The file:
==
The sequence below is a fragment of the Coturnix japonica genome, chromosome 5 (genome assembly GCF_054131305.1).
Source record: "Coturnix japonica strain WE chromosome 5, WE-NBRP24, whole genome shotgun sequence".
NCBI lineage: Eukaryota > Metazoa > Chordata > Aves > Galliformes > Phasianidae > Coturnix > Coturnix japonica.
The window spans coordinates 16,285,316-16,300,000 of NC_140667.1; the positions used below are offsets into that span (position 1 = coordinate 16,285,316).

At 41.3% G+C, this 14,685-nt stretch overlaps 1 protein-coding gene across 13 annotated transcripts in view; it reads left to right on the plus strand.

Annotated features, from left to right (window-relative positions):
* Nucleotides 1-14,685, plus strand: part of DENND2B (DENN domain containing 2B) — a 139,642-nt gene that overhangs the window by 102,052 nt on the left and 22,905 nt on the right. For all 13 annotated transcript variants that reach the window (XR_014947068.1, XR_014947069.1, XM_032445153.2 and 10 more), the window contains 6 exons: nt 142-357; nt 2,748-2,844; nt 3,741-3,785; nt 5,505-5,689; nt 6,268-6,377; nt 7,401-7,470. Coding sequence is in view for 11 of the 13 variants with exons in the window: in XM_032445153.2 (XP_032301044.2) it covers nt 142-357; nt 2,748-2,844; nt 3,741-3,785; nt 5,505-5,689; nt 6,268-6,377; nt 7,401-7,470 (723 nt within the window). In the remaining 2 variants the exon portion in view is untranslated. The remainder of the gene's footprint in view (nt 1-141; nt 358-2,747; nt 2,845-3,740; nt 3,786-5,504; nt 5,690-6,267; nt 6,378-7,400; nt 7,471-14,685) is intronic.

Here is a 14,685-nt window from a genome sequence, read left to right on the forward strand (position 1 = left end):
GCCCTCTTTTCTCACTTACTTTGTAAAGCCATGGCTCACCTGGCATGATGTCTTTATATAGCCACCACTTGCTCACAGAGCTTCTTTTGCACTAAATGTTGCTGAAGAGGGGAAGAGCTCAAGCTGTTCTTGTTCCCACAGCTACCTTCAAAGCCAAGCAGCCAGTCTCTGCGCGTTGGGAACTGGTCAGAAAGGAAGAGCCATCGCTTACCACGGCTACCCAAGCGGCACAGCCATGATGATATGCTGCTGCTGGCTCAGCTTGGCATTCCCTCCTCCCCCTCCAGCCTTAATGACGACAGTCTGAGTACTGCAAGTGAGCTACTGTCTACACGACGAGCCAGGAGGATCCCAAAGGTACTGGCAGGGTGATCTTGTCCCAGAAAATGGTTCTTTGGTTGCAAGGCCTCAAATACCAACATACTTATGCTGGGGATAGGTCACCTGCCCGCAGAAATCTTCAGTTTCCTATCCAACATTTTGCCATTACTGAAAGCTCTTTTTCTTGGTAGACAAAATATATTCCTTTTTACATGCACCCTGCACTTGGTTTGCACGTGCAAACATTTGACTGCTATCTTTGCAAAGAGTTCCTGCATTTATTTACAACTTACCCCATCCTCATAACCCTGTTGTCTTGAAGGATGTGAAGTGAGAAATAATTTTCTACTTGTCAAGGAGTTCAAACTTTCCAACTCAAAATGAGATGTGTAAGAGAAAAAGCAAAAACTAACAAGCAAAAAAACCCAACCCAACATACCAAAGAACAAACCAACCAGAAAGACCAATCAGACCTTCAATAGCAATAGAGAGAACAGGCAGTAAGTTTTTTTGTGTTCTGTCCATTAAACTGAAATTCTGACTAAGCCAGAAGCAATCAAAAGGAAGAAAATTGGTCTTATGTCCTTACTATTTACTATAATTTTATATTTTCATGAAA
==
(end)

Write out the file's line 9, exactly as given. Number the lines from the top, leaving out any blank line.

GCCCTCTTTTCTCACTTACTTTGTAAAGCCATGGCTCACCTGGCATGATGTCTTTATATAGCCACCACTTGCTCACAGAGCTTCTTTTGCACTAAATGTTGCTGAAGAGGGGAAGAGCTCAAGCTGTTCTTGTTCCCACAGCTACCTTCAAAGCCAAGCAGCCAGTCTCTGCGCGTTGGGAACTGGTCAGAAAGGAAGAGCCATCGCTTACCACGGCTACCCAAGCGGCACAGCCATGATGATATGCTGCTGCTGGCTCAGCTTGGCATTCCCTCCTCCCCCTCCAGCCTTAATGACGACAGTCTGAGTACTGCAAGTGAGCTACTGTCTACACGACGAGCCAGGAGGATCCCAAAGGTACTGGCAGGGTGATCTTGTCCCAGAAAATGGTTCTTTGGTTGCAAGGCCTCAAATACCAACATACTTATGCTGGGGATAGGTCACCTGCCCGCAGAAATCTTCAGTTTCCTATCCAACATTTTGCCATTACTGAAAGCTCTTTTTCTTGGTAGACAAAATATATTCCTTTTTACATGCACCCTGCACTTGGTTTGCACGTGCAAACATTTGACTGCTATCTTTGCAAAGAGTTCCTGCATTTATTTACAACTTACCCCATCCTCATAACCCTGTTGTCTTGAAGGATGTGAAGTGAGAAATAATTTTCTACTTGTCAAGGAGTTCAAACTTTCCAACTCAAAATGAGATGTGTAAGAGAAAAAGCAAAAACTAACAAGCAAAAAAACCCAACCCAACATACCAAAGAACAAACCAACCAGAAAGACCAATCAGACCTTCAATAGCAATAGAGAGAACAGGCAGTAAGTTTTTTTGTGTTCTGTCCATTAAACTGAAATTCTGACTAAGCCAGAAGCAATCAAAAGGAAGAAAATTGGTCTTATGTCCTTACTATTTACTATAATTTTATATTTTCATGAAA